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Brake line question

Discussion in 'Off Topic [BG]' started by stratovani, Jun 9, 2014.


  1. My son's car (1994 Lincoln Continental) just blew a back brake line. Apparently it's right along the frame in between the doors on the driver's side. My question is do they sell a kit where you could cut into the existing line and splice on a section of line? I've replaced brake lines in the past, and they're a pain in the ass, and I'm getting a bit too old to be doing this.

    I'm trying to save my son a few bucks. Any ideas, anyone?
     
  2. Stewie26

    Stewie26 Supporting Member

    Try this.
     
  3. I've blown a couple of brake lines. Didn't fix it my self but the shop I took it to did NOT replace the whole line , so yeah , there is some way just to replace a small part of the line. I guess they just used a piece of brake line and some kind of compression coupling like we use in the plumbing trade. Since it's hydraulic and involves pretty high pressures , I would think it would have to be a lot stronger than just a standard plumbing compression coupling. Maybe Mike N will chime in. He owns a repair shop and would know more about it than I would.
     
  4. MJ5150

    MJ5150 Moderator Staff Member Supporting Member

    Apr 12, 2001
    Olympia, WA
    Thank you for contacting the TBOT Auto Repair Hotline. Please hold for Mike N. He will be with you shortly. :D

    -Mike
     
    Mike N likes this.
  5. edpal

    edpal Banned

    Oct 3, 2007
    Depending on the run of it, maybe you can measure it with a tape measure, very carefully. They do sell sections of brake line already cut or will cut to length with flares on both ends and the nut at many auto store - parts counter. . If you have only 1-2 simple bends you can do it with this(below). A cheap one can be found for about $10 US or less. My the force be with you my basscanic mechanic.
    tubingbender.
     
  6. Mike N

    Mike N Missing the old TB Staff Member Supporting Member

    Jan 28, 2001
    Spencerport, New York
    You're better off replacing the whole line than trying to splice a section in. You can buy a 25' roll of 3/16" brake line tubing for $20 and whatever fittings you may need for $1 each at darn near any auto parts store. Line that small bends and flares easily and you can probably borrow a flaring tool from a parts store. Just make sure you double flare the line so it seals correctly. Avoid the temptation to splice in using compression fittings..... they're not intended for brake lines, no matter what anyone may tell you.

    If memory serves me correctly, a 94 Continental is really nothing more than a glorified Taurus. If that's the case, there should be two front to rear brake lines that run the length of the car. Replace both, if one blew the other can't be far behind.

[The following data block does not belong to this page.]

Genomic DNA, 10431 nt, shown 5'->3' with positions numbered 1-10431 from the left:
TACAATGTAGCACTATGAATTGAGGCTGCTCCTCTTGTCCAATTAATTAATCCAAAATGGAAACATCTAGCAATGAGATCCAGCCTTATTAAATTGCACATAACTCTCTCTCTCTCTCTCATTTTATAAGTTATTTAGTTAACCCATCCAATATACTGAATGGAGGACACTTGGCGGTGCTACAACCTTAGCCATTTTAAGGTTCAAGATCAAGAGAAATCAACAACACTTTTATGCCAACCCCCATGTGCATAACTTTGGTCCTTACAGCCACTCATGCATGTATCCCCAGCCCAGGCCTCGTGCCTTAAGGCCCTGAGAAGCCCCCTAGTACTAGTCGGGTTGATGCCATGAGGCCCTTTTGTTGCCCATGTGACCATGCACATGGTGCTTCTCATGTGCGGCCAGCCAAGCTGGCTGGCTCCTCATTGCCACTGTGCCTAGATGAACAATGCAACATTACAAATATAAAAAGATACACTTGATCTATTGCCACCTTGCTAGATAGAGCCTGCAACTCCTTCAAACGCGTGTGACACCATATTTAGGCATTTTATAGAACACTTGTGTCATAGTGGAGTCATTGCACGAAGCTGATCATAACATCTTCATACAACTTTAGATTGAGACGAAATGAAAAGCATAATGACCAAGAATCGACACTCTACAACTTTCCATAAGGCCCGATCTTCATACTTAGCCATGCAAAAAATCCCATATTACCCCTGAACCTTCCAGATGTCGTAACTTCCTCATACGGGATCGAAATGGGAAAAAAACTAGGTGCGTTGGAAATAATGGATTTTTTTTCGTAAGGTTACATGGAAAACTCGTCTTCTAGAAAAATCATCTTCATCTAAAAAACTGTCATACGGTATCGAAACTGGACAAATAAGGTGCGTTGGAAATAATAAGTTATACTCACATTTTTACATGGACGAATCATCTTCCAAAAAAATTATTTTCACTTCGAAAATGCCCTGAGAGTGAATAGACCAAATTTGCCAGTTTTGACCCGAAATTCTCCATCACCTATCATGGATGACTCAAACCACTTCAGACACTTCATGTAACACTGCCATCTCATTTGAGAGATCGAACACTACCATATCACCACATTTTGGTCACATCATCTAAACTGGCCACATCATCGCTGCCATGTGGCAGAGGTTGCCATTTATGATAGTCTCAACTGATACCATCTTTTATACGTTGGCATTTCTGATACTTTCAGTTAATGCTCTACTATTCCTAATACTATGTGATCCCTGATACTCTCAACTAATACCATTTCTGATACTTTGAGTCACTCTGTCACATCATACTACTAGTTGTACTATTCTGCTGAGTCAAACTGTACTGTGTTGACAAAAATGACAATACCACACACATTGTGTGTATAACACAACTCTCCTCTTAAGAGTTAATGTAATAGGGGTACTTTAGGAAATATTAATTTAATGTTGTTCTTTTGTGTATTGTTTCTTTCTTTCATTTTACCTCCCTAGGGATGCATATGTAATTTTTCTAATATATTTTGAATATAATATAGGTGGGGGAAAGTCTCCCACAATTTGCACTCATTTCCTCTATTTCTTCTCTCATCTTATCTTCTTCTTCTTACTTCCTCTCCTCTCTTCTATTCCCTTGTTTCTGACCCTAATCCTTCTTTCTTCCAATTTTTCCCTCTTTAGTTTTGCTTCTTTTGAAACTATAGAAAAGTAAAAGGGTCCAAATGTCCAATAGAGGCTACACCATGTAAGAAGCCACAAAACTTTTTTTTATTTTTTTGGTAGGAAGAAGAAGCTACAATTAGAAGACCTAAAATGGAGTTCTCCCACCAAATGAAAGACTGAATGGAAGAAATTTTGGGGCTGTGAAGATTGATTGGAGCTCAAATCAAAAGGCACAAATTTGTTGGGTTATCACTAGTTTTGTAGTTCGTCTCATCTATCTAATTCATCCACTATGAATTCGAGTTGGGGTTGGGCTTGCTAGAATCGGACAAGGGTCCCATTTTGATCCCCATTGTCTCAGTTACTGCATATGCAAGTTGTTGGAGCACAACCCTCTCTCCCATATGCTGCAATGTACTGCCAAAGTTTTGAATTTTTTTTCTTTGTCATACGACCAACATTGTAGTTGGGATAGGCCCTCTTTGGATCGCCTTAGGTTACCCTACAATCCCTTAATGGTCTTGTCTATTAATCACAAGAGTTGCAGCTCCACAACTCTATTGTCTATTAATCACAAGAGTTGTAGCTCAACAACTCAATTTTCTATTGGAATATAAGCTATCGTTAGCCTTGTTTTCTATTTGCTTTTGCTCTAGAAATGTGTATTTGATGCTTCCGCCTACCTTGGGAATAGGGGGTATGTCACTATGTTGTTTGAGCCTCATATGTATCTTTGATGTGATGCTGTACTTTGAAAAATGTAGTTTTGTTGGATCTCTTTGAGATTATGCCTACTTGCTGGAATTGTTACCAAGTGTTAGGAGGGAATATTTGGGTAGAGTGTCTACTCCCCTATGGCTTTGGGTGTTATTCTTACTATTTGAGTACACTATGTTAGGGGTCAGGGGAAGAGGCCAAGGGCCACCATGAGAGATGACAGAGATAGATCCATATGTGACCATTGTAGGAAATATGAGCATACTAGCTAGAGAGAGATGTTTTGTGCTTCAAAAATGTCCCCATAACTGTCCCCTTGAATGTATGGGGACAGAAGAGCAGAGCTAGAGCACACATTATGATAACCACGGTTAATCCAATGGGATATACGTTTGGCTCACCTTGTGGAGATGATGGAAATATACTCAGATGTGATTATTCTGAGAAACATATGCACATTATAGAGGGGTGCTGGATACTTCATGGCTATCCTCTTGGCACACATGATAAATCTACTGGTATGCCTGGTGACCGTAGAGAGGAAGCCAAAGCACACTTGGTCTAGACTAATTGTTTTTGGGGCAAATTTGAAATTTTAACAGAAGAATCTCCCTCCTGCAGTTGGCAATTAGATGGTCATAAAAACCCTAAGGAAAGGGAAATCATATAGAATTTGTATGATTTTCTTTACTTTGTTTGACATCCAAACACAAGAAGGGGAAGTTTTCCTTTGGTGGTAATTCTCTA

placedesjardins and elBandito like this.
  7. edpal

    edpal Banned

    Oct 3, 2007
    Yes!! Preach it!! No splicing a brake line - this ain't no heating and cooling or some such ****.
     
  8. Mike N

    Mike N Missing the old TB Staff Member Supporting Member

    Jan 28, 2001
    Spencerport, New York
    I've seen a ton of DIY repairs using compression fittings. They're great for fuel and transmission lines but have no place in a brake line. If you're going to splice a brake line you need to use flare fittings and unions. I myself prefer to replace the whole line, aside from the fact that the rest of the line is probably a rusted mess, the more fittings and unions you have in a line is more places for the line to leak. I've made my own lines here in the salt belt for 30 years and wouldn't do it any differently.


    Which actually now that I think of it a 94 Lincoln may use a bubble flare versus a double flare. It's easy enough to tell the difference once you unscrew the fittings. The important part is to get the correct fitting for the flare style you have, they are different in how they hold the flare into the piece you're screwing it in to.
     
  9. edpal

    edpal Banned

    Oct 3, 2007
    It's all about pressure. Like water lines - supply must be tight. Drain - *** flows downward naturally.

    I am glad OP asked - don't take a brake line lightly, that ain't just YOUR life on the LINE.
     
  10. As it turns out I have a good friend of mine that used to be a mechanic in the Massachusetts National Guard, and he offered to replace the line for a small sum. He knows what he's doing, I've seen him in action and he's real good. I also told my son that once the line is in to sell the car, since it's 20 years old and there's no telling what other problems might creep up.

    Thanks to everyone here for your sage advice, especially Mike N.
     
    Mike N likes this.

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